Chapter III: Life Beyond Mr. Wonderful – Love Lessons Learned

*NOTE: I wrote this several months ago but chose not to publish it. Now, seven months later, and in an even better head space, I feel free to share. It’s been edited slightly from its original form but the meat is the same: love that is anything but unconditional is not love. Be good to each other, friends.

I’ve been asked to write about what’s happening as the first-year anniversary of my husband’s death approaches. I think I would have anyway, but finding a pathway to rational or non-whiny thoughts doesn’t come easily since Rob left my side.

As November 7th approaches I am reminded of how life changed in an instant and how, even though I hate it, I have somehow managed to move forward when all I wanted to do was to stand still AKA lie down and die. Don’t misunderstand me, I never thought of “joining” Rob in death, but it took a hot moment to remember that he wasn’t the only reason I have for living. And as a non-religious person, I am acutely aware that he’s gone. Gone-gone, not waiting for me in another life. He’s ceased to exist, turned to ash and sitting in a box on the table next to me. The only parts of him that still remain are what we all remember of him, what we choose to share in an effort to keep his memory alive and physical items that I continue to sift through.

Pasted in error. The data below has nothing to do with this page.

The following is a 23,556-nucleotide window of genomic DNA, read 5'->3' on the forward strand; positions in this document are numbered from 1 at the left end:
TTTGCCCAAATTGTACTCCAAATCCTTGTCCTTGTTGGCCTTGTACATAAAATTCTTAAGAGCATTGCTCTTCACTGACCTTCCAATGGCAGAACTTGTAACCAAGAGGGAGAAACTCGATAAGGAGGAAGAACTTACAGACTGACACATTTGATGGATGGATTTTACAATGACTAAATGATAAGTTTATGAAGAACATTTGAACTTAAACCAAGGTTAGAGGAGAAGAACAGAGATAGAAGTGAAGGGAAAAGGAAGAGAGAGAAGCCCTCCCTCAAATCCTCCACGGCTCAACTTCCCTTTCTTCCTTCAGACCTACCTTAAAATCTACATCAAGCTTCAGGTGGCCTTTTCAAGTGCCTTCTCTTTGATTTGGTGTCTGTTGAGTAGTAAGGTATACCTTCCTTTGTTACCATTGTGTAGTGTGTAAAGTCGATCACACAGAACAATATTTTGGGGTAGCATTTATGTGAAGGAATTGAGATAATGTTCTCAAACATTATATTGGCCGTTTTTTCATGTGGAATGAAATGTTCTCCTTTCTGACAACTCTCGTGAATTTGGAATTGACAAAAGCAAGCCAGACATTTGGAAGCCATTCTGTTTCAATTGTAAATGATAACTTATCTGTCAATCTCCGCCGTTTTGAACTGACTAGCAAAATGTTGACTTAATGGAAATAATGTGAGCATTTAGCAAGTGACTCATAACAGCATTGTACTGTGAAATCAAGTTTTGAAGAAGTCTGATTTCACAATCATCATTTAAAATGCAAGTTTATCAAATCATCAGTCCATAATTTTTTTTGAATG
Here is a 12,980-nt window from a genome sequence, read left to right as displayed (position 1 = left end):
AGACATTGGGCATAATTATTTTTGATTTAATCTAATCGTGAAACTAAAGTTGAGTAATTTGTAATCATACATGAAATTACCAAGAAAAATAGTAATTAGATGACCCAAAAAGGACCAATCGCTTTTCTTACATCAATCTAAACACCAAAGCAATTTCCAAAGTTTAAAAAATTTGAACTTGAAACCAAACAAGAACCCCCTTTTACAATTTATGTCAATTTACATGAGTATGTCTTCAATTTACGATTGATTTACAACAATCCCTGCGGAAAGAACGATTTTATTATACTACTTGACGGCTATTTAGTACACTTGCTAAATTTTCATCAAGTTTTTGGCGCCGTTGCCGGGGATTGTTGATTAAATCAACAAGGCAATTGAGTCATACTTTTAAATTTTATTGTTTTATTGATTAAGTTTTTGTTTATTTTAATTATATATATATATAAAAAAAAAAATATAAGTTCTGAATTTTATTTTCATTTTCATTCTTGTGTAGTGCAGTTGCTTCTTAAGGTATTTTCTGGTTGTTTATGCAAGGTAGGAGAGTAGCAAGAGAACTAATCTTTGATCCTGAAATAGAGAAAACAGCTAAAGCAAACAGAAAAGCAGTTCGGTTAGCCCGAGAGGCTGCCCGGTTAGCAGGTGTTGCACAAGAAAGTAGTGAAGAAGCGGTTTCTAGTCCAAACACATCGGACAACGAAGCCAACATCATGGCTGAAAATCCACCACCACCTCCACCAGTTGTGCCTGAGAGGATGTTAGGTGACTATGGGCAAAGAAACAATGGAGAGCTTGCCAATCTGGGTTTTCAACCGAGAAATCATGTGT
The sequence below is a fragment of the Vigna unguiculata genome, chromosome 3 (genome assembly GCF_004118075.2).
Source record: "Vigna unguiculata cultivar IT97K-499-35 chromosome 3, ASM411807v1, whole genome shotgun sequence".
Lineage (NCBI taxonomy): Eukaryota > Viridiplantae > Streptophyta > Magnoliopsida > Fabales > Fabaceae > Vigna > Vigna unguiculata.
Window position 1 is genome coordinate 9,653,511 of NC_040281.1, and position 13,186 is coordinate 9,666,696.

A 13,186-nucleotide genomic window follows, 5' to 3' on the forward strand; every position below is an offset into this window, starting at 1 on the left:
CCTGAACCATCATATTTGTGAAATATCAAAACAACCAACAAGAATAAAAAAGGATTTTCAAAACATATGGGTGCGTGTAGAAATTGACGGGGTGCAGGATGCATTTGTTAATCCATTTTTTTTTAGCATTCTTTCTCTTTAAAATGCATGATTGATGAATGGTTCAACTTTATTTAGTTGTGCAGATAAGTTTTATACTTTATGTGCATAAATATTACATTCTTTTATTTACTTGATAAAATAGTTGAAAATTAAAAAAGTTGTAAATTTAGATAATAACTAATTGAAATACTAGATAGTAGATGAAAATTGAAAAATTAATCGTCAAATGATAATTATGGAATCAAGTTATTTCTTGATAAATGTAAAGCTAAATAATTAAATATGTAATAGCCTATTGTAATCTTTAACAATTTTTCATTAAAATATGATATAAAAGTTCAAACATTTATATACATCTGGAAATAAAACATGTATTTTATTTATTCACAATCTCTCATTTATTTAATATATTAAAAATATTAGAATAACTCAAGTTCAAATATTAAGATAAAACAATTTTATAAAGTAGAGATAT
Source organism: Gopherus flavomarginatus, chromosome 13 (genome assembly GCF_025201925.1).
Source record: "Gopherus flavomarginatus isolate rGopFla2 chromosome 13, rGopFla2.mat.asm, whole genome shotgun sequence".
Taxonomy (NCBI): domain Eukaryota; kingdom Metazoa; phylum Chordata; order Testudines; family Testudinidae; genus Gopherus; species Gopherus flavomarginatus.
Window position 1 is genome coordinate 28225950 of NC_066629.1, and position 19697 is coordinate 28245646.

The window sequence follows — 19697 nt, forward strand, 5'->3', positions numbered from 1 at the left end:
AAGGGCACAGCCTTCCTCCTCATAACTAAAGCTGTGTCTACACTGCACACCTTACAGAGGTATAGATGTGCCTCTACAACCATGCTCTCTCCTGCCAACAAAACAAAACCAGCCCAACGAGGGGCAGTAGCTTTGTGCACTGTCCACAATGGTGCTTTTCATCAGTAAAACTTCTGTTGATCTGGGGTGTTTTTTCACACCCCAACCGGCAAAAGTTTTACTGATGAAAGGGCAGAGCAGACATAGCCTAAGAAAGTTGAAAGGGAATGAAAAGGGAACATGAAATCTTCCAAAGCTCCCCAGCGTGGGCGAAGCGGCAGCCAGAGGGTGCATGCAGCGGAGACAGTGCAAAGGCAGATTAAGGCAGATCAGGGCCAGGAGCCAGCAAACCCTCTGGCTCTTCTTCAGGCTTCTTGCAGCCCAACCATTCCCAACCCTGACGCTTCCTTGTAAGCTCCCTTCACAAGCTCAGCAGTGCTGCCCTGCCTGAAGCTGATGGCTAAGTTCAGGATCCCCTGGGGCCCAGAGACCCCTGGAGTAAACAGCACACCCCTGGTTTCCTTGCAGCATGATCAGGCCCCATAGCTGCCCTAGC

People ask me if I can “feel” him around me. And even though I do speak to him as if he’s still here from time to time, the answer is always a quick and decisive “No.” Rob died on November 7, 2017. He put a gun to his head and ended his pain, his life, his existence.

In his medicated stupor, he believed that he had done irreparable harm to me and my life and he wanted to spare me any more pain. I still remember the look of despair he displayed when his parents told him that I was no longer a welcome member of their family. The blow-up between his mother and me had occurred while Rob was experiencing a psychotic break. It wasn’t until Rob returned home that he became aware of the drama they had caused by attempting to control his medical situation from a half-dozen states away. The additional stress, pain and accusations they served up while I was doing my level best to care for him in his most dire time of need would have been unbearable had it not been for my focus on him, and the support of my family and friends. And at the end of it all, when they told him that they would not “help” him if he continued to be married to me, Rob cried. And I was dumbfounded, exhausted and further heartbroken on his behalf. NOTHING that he or I ever did was good enough to satiate their desire to judge, to berate, to belittle, to shittify and to generally pour pissiness on our lives.